The Sanden type is smaller - an advantage in the tight underhood space, especially with a 2nd battery, cut off switch and winch solenoids. And unlimited air - (a disadvantage?)

The belt drive - I welded another serp pulley onto the alternator pulley (after I cut out the center to be able to reach the nut.) Then used a short belt from it to the Sanden's clutch.

I've done several for friends like that, but I'm out of that business now. Too much for an old guy like me.

Here's a picture - when I was still running the K&N.

mrcarcrazy 09-03-2010 02:03 PM

Where's a good place to get a tank for CO2, I was just going to run a SCBA tank from a fireman friend...but he's kinda slacking on tracking one down, so curious to see where else people get them? other than buying a new one from viair or similar company.

NHrubicon 09-03-2010 02:22 PM

find your local welding supply house...Airgas, etc.-any supplier for oxygen, acetylene, etc. will have CO2 tanks in various sizes.

Walkingstick 09-03-2010 02:40 PM

Or go with a small air compressor, with a small generator.

Bobthegod 09-03-2010 03:14 PM

I have an "L" and a "M" size tank filled with compressed air. They will drive tools and fill a lot of tires. Go to your local welding or gas shop and ask about used tanks, they should have quite a few. Sometimes you can find a place does tank exchanges where you only pay for the air. Of course you'll need a hose and regulator. Good luck.

07XMan2Door 05-16-2011 09:55 PM

Quote:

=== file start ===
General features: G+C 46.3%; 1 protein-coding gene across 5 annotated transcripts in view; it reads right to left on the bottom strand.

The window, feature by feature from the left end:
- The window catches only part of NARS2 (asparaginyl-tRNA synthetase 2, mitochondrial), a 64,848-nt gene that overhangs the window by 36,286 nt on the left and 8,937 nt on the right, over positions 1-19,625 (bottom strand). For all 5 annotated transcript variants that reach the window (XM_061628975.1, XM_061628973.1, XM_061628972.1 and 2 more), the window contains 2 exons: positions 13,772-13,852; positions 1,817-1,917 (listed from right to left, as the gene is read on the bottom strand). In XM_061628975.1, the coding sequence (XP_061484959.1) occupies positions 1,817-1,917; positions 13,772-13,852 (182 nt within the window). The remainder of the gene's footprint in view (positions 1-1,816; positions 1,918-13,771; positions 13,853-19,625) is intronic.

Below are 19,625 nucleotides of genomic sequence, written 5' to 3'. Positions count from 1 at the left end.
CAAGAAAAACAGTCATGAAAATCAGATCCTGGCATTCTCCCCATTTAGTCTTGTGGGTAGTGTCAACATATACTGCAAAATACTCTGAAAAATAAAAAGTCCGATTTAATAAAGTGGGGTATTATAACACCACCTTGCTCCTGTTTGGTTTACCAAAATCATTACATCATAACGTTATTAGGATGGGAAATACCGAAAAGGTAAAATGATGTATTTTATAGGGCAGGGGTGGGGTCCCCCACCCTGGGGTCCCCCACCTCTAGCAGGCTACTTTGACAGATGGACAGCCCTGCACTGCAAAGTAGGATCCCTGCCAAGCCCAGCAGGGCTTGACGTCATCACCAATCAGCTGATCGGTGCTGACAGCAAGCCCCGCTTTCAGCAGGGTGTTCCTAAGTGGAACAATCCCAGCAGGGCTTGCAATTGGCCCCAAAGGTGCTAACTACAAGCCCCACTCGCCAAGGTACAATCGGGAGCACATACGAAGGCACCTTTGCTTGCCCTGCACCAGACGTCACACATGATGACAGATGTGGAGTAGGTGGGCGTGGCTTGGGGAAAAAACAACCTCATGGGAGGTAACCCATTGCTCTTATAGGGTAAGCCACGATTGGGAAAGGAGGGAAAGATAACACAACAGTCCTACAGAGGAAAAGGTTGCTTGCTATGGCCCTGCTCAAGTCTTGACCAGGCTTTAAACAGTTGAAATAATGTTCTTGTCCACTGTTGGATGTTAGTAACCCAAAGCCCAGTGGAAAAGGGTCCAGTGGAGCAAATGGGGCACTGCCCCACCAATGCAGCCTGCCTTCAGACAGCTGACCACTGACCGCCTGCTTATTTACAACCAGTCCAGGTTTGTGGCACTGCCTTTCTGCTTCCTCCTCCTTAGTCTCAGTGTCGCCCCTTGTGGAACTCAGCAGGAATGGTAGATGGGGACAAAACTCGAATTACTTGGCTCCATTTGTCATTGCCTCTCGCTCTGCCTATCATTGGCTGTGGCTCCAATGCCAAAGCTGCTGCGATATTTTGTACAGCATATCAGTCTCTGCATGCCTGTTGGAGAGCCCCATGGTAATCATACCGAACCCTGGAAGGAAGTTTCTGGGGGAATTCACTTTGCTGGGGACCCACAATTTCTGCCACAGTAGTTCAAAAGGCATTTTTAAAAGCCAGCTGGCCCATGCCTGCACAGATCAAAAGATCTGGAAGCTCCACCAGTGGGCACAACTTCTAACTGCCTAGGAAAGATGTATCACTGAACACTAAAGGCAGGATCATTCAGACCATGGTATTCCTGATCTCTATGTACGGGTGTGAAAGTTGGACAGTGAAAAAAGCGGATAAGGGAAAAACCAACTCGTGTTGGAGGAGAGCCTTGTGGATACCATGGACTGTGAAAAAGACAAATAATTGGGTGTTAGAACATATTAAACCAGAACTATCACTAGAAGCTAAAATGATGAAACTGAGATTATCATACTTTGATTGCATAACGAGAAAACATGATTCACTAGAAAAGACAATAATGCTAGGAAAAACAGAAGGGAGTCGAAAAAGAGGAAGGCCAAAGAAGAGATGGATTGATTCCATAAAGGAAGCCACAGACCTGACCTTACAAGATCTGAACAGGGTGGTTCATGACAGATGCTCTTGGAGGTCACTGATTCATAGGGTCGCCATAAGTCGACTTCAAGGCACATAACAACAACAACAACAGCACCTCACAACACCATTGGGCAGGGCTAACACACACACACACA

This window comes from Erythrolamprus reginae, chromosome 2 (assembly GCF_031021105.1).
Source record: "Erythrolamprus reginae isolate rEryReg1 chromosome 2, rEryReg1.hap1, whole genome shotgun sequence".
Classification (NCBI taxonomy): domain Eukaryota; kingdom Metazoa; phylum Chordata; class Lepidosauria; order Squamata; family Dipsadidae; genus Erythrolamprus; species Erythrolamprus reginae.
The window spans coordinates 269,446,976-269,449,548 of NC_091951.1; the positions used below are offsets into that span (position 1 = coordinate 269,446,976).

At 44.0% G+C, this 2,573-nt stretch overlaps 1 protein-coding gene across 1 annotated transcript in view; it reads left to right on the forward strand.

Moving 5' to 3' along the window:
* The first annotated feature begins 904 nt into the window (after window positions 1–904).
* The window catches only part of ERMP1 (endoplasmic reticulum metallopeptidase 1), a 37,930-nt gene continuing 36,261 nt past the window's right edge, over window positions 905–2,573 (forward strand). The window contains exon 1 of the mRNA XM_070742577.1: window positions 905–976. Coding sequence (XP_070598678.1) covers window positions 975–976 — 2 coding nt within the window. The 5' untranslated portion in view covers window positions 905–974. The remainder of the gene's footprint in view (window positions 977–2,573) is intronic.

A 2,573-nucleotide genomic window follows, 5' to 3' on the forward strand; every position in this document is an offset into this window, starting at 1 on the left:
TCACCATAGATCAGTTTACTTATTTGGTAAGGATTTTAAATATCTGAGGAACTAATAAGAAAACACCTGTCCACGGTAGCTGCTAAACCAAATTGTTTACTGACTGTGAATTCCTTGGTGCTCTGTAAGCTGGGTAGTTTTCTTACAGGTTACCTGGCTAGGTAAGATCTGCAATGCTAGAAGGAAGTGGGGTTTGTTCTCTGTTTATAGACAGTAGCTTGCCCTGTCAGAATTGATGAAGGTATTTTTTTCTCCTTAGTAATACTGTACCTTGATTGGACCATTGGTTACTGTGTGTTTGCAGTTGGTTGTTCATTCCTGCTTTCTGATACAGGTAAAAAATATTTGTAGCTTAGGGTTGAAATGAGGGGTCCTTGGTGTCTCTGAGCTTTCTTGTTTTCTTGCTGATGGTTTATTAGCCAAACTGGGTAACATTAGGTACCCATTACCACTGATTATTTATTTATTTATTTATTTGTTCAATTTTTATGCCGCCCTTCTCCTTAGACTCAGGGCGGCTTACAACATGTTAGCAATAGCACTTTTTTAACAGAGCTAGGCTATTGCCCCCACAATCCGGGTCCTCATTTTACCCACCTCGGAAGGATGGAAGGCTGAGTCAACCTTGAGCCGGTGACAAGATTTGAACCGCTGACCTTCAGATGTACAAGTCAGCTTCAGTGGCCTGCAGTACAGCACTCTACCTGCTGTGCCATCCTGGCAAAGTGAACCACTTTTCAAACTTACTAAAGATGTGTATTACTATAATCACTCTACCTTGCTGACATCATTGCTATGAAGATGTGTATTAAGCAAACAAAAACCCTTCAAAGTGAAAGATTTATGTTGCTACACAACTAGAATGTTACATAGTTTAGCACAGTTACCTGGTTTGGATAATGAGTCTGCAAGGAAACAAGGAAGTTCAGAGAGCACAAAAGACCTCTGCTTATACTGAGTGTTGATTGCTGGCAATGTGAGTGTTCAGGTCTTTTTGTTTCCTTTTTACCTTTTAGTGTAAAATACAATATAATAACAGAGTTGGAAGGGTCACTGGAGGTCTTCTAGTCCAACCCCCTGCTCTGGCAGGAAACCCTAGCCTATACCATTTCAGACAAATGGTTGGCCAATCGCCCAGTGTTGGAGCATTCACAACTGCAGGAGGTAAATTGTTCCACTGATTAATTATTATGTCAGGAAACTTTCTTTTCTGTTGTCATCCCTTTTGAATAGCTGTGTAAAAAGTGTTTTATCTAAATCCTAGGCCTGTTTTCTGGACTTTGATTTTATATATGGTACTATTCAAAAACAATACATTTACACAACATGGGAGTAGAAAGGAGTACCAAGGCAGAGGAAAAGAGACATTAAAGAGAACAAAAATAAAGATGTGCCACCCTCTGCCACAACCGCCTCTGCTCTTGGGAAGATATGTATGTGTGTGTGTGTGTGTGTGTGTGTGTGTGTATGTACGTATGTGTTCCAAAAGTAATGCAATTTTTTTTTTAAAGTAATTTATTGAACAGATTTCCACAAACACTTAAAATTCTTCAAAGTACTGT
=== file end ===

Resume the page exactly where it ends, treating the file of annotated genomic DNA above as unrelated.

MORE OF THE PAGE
Originally Posted by Jerry Bransford (Post 756654)
Thank you and that Sanden offer is tempting but I just don't even see how to get another mounted onto my '04 without getting real creative. It was much easier on my '97 to get my York installed the way its alternator and a/c compressor was mounted, thanks very much for that offer though.

Actually, I just picked up a C02 tank & regulator for airing up my tires from a friend (Blaine Johnson) earlier this week. He has long been a proponent of C02 and always good-naturedly chided my York setup so he was only to happy to set me up with C02. $13 to fill it up at the welding shop.

Jerry, how large of cannister would it take to fill my 4 35's from 9 psi to 30? Also, I'm running heavy Toyo Mt's on 18 x 10 inch wheels. How low could I go before these things come off?
Thanks.

DAMSTR8 05-16-2011 10:18 PM

I have a constant duty pump by Zenith. Never a hitch, and I run a three gallon tank mounted inside the left frame rail. The pump was for ARB front and rear lockers, airing up tires, and now runs a lot over the last year or so running 150 db train horns. The compressor is mounted on top of the right frame rail in front of firewall. Can take pics if you are more interested.

DAMSTR8 05-16-2011 10:26 PM

Personally would never use an ARB pump. They are only good for lockers. And in talking with the techs at ARB, they say that an air tank is the best way to go. I can say that the guys I know have a hard time airing 33's with that pump. With my setup, I can air from9# to 24# in about four to five minutes.